Katrina, 2 years later

An ongoing entry of Katrina and Oral history.

All day recording of oral histories: “The Historic New Orleans Collection and the New Orleans Fire Department celebrate Oral History Day, collecting stories from those who were assisted by the Fire Department during and immediately after Hurricane Katrina, Wednesday, 9:30 a.m.-4:30 p.m. at the Collection, 533 Royal St.”

Do you know what it means: “After Katrina, the School of Visual Arts in New York created the Web site www.DoYouKnowWhatItMeans.org. This collaborative, educational effort strives to collect the untold stories of New Orleans residents by chronicling and preserving photographs, videos, family histories, interviews and other artifacts in an accessible and public digital archive.”

Voices After The Storm: A Memoir of Katrina: Joshua Clark was in the French Quarter during the storm, afterwards, he recorded his own thoughts and conversations with others, which is collected in this memoir called Heart Like Water: Surviving Katrina and Life in Its Disaster Zone.

Dave Eggers does Oral History A story in Australia’s The Age tells how Dave Eggers went from being novelist/non fiction writer to embracing Oral History to tell the stories of human rights crises. One book: Voices from the Storm: The People of New Orleans on Hurricane Katrina and Its Aftermath (Voice of Witness).

Podcasts: Katrina Oral Histories Burning Words Podcast Rviews presents a special edition of Katrina-related podcasts. They’re oral histories: “Stories from the Storm: Hurricane Katrina Survivors, In Their Own Words” and “The Katrina Stories Project.” Five recordings in each series. Ratings: Priceless. Looks like it’s time to grab them and have a listen! (Note: Stories from the Storm is from audible.com; it’s free, but you have to jump through some sign-up hoops and download their special player in order to hear it.)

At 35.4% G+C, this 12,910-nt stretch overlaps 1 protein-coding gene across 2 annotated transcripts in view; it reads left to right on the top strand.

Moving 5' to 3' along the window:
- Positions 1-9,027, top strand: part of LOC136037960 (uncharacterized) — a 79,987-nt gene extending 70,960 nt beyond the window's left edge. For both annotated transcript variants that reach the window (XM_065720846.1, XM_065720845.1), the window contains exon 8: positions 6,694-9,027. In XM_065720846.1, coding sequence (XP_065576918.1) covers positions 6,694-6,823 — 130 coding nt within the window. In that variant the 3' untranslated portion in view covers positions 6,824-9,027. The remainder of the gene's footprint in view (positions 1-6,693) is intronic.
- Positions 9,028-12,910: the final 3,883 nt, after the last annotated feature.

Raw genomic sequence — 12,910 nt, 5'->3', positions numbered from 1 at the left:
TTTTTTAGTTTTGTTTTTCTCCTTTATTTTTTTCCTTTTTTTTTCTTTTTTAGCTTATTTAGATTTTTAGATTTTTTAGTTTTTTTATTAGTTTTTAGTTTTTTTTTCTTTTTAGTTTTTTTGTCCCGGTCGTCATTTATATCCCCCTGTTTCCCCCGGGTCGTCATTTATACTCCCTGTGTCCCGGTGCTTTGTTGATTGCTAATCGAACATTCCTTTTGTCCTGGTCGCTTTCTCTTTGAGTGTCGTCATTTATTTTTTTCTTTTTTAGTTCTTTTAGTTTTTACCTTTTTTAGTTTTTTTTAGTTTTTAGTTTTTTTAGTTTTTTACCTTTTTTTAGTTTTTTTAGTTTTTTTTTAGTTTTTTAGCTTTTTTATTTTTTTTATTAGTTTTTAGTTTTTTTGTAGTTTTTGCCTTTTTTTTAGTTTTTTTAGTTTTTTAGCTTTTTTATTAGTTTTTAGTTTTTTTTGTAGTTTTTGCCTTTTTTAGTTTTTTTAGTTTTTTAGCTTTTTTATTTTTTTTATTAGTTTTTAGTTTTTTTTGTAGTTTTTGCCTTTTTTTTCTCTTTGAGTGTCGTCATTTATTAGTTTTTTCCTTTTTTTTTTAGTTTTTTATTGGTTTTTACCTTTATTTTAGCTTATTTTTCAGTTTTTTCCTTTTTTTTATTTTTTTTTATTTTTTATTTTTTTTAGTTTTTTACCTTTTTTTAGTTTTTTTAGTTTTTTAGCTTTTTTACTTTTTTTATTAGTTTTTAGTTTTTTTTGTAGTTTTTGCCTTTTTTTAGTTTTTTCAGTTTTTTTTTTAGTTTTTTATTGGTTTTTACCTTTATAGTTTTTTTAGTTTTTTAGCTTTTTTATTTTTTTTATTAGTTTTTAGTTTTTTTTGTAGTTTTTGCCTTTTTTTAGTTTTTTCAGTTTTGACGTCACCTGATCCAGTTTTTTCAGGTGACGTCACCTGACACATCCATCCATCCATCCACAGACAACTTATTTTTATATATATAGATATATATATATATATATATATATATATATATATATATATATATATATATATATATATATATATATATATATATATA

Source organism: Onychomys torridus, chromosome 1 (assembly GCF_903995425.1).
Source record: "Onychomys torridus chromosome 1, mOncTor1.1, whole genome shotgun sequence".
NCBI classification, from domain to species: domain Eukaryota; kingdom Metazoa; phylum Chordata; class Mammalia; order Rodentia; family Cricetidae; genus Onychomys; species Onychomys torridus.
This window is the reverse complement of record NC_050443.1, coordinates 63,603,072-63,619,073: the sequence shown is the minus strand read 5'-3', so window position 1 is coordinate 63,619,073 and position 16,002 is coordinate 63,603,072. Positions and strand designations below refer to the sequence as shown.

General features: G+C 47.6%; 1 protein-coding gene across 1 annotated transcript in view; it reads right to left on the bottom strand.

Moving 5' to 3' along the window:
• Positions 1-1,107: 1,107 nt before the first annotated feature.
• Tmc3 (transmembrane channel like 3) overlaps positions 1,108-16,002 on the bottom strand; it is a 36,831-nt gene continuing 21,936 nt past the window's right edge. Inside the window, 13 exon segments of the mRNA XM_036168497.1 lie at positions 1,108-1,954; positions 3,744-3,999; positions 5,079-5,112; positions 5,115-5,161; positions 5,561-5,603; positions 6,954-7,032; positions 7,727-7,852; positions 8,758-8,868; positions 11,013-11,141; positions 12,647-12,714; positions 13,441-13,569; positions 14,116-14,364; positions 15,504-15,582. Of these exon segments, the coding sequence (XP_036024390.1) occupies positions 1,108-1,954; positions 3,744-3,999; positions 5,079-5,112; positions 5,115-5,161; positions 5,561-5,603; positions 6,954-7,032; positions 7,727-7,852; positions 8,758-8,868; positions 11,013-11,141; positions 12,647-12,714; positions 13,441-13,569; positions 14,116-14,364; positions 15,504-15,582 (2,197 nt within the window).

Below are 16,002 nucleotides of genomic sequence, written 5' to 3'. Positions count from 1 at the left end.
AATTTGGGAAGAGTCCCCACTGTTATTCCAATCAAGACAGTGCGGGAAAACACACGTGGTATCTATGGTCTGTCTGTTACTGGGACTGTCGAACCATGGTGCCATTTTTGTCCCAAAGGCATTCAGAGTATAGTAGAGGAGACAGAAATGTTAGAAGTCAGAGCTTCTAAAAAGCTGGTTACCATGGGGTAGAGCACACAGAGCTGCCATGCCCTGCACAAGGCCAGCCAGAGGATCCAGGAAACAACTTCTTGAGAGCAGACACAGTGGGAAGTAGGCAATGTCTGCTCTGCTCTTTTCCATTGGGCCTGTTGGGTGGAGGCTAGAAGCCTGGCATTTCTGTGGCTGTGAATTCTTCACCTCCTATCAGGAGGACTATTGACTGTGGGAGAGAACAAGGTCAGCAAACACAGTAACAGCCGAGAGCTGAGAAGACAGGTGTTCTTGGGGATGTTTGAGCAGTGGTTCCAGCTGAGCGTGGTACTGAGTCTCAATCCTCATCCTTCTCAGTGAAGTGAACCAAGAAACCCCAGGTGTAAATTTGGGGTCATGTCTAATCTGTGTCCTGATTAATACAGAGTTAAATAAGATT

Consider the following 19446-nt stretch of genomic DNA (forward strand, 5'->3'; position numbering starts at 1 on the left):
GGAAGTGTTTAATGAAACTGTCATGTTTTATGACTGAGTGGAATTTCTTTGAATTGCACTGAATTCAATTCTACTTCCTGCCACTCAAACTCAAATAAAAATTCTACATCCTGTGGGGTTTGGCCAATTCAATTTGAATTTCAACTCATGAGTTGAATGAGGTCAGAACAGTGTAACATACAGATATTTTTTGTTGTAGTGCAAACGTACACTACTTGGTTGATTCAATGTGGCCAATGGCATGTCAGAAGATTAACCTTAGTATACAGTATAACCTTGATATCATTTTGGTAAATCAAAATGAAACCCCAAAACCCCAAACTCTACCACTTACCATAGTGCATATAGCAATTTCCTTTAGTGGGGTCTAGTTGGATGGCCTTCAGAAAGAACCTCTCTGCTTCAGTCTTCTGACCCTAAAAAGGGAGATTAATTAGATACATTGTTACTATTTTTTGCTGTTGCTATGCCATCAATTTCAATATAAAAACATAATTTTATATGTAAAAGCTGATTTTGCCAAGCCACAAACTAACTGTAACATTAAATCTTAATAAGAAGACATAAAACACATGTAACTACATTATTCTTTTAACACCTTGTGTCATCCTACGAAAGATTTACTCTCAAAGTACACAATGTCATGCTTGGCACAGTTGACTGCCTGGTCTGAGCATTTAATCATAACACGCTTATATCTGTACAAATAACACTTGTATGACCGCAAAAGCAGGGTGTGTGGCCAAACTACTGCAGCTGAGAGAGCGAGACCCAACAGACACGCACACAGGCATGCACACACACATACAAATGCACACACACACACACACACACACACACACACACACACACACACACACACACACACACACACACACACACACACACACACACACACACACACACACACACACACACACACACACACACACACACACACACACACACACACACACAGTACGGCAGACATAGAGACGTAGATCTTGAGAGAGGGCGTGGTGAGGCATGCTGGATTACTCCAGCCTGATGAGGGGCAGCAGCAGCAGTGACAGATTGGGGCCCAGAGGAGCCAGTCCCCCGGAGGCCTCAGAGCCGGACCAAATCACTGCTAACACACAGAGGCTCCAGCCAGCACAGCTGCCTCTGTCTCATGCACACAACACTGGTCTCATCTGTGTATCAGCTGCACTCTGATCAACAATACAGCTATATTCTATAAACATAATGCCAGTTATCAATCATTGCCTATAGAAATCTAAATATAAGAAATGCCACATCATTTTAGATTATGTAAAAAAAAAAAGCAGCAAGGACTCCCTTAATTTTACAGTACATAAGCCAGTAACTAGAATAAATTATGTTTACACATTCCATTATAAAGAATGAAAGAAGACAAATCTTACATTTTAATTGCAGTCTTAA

Voices from the Gulf
An online repository of stories of people’s lives, post-Katrina.

I’ll add more when I come across it, and pull some stuff from my archives, too.

From the archives
The Digital Memory Bank “The Hurricane Digital Memory Bank uses electronic media to collect, preserve, and present the stories and digital record of Hurricanes Katrina, Rita, and Wilma.”

History Spared: New Orleans about the archives housed in the New Orleans Public Library

Lives Connected - Oral history accounts of people who work at an advertising agency in New Orleans

Stacy Parker Aab’s Katrina Oral History Located in Houston, Aab’s been interviewing people about Katrina.

Revive, Renew, Rebuild, Record - Two blogs about rebuilding post-Katrina, and recording oral histories

Amistad Research Center in New Orleans is profiled in the Louisiana Weekly, the center will document the diaspora.

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Posted by Susan A. Kitchens on August 28, 2007 in • HistoryOral History Projects
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